Lynn Bauer doesn’t just write a check to help a cause.
As the owner of Bauer Financial, a Coral Gables bank-rating firm, Bauer, 64, has spent a good part of her professional life doing research. And she put those skills to work after a business associate told her about a couple who were caring for 23 orphaned children in a church in Samisragudem, a small village in southern India.
Bauer started sending money to Sunil Kumar, 32, and his wife, Kittu, 27, but it didn’t feel right.
“I don’t do anything that I can’t be personally involved with,” she said. “I have to meet the people, see their faces. I don’t do middlemen.”
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Kumar, who had been raised as an orphan himself in the same church, began sending Bauer pictures of the boys and girls, ages 4 to 12. They talked via Skype. She noticed the children were sleeping on mats on the floor, and paid $1,400 for wooden beds to be made for them.
At dinner one evening on Miracle Mile, she told two old friends, Matthew Meeham and Rod Hildebrant, that she was planning a trip to India to meet the children.
“Do you mind if Matt and I go?” asked Hildebrant, who owns a group of hospice and palliative care centers.
The couple joined Bauer on her first journey to Samisragudem at the end of 2006.
“For me, it was to do my homework,” said Bauer, who took over the bank-rating firm after her husband, Paul, died in 2001. “I don’t do anything without researching it.”
The children greeted them with hugs and kisses, and vied to hold their hands.
“They just climbed onto my heart strings,” said Bauer, who has no children. “I remember them just curling into my lap and falling asleep.”
The Americans stayed for a week. On their next trip, they bought a one-acre parcel within walking distance of the church that became the site of a 3,200-square foot house they christened Sunil’s Home.
“When they asked me if I wanted to create a real orphanage, I was deeply moved,” Kumar said. “I always dreamed of something like this, but never thought it could happen.”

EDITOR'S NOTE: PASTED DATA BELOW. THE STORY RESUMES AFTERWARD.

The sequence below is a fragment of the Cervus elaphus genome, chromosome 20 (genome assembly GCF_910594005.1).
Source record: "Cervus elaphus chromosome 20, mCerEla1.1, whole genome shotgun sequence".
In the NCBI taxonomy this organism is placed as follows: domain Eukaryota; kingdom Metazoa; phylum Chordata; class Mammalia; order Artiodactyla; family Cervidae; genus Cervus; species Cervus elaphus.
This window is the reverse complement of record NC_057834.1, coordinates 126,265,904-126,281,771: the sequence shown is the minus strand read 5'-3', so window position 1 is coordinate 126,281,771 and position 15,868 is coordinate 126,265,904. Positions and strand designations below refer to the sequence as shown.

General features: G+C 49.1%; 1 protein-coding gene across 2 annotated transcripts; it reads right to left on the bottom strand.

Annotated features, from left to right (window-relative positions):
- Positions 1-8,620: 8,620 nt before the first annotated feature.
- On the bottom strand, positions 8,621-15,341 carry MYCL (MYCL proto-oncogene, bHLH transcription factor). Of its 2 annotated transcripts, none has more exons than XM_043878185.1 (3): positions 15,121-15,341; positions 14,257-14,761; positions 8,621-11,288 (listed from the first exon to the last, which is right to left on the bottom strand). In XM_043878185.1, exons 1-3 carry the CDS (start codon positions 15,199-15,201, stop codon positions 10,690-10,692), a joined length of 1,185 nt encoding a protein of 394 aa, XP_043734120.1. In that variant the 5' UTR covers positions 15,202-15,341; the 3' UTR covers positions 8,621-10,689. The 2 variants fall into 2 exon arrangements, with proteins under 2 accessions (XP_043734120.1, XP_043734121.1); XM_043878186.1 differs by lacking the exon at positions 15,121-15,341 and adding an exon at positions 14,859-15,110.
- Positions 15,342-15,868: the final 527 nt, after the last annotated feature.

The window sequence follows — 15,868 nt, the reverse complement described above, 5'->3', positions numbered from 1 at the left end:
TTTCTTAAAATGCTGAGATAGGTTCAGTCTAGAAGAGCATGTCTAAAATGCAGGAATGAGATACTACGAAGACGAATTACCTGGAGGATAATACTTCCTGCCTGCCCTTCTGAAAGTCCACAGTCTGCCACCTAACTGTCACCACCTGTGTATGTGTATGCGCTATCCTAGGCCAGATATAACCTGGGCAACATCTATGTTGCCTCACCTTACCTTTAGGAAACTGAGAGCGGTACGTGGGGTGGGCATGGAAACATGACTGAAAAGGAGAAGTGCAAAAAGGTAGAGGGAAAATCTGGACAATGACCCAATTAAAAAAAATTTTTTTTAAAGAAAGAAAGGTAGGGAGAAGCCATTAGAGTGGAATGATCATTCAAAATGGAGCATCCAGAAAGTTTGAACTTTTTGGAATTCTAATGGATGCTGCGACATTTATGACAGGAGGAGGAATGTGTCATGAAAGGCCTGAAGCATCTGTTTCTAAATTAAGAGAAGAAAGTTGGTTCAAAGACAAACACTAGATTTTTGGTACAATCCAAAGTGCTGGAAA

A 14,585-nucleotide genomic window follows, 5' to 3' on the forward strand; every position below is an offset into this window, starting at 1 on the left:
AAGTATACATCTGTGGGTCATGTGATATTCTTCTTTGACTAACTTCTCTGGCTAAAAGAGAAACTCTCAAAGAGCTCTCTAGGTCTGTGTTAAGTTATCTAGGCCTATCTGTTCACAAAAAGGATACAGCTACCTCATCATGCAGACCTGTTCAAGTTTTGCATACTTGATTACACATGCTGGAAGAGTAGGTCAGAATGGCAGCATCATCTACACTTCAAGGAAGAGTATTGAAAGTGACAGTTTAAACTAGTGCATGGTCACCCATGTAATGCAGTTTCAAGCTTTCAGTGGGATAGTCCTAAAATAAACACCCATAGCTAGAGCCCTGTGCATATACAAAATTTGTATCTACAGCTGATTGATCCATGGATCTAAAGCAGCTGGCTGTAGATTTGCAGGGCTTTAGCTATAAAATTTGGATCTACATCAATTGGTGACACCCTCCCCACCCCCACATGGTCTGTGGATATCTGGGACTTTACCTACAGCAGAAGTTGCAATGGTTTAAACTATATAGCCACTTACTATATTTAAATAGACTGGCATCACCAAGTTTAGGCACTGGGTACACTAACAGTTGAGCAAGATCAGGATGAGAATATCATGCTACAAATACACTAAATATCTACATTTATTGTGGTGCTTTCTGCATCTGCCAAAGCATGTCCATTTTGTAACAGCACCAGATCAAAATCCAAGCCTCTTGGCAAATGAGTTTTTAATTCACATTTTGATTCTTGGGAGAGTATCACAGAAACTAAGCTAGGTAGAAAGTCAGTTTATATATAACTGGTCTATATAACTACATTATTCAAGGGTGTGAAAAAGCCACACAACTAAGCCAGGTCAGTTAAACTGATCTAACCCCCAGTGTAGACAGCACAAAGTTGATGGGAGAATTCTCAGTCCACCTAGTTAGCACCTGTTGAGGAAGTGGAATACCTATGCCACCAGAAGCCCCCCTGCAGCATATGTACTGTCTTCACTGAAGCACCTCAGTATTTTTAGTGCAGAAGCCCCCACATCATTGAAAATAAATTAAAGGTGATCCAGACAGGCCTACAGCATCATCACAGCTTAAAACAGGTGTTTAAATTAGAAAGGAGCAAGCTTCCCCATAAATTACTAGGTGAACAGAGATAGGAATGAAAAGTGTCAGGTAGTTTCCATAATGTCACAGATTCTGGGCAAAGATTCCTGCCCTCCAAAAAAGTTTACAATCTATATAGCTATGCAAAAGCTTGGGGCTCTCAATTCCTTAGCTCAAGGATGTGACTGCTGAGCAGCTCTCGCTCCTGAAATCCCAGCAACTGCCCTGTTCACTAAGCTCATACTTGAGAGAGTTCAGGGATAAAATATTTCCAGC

The orphanage has doubled in size since its 2008 opening, and is now home to 62 children ages 5 to 17. The property includes an organic garden and volleyball court, and is populated by geese, turkeys and a golden lab called Puppy. (The turkeys keep the snakes away.)
“It looks like Sunnybrook Farm,” Bauer said. “We have hibiscus, bougainvilla, desert roses.”
Bauer, Hildebrant and Meeham initially traveled to India four times a year. They now go about twice a year, and keep up with their charges via email and Skype. The children attend an English-based private school and take part in sports, music and arts at Sunil’s Home.
The nurturing home is in stark contrast to the youngsters’ previous environment.
“Living like an orphan is very hard emotionally, physically, mentally,” Kumar said. “When children find their way to Sunil’s Home, their spirits are very broken. When I hear the story behind a new orphaned child, it breaks my heart and it takes me back to my childhood.”
Raraju, 11, lived with his mother in the streets until she was hit by a truck. She died when he was 5. He then lived with another child in a field, where he had to fight with street dogs for food. His friend died after one of the dogs bit him, and Raraju arrived at the orphanage two years ago.
“All of our children have a different story, but this is a good example of what happens with children in India,” Maheen said.
Initial funding came from the three friends’ pockets. About five years ago, they began fundraising, and partnered with area schools. Blue Lakes Elementary students helped raise money for the volleyball court at Sunil’s Home. Through lemonade drives, bake sales and proceeds from a school garden, Miami Christian School students funded a computer lab.
“It’s good for people to learn in early age that there are people in this world that have real needs and they should be a part of that,” said Teri Logan, associate head of Miami Christian.
Today, the three Coral Gables friends are working with the schools on a clothing drive, with the goal of filling a 30-foot container.
“It has been a great kid-to-kid effort,” Bauer said.
They also host A Night in Bollywood, a gala fundraiser complete with elephant at Hildebrant’s historic Coral Gables home.
“We really want the community to get involved,” Meehan said.
Photos of the children fill the walls of Bauer’s Coral Gables office, where one of her five employees knitted the children scarves for Christmas and another sent over a big batch of books.
The Indian children have taken to calling Bauer Mom Lynn.
“Once I get involved in something, it becomes my family,” she said. “I carry pictures of all of them. I know all their names and sizes. They climb into your heart strings and they are yours forever.”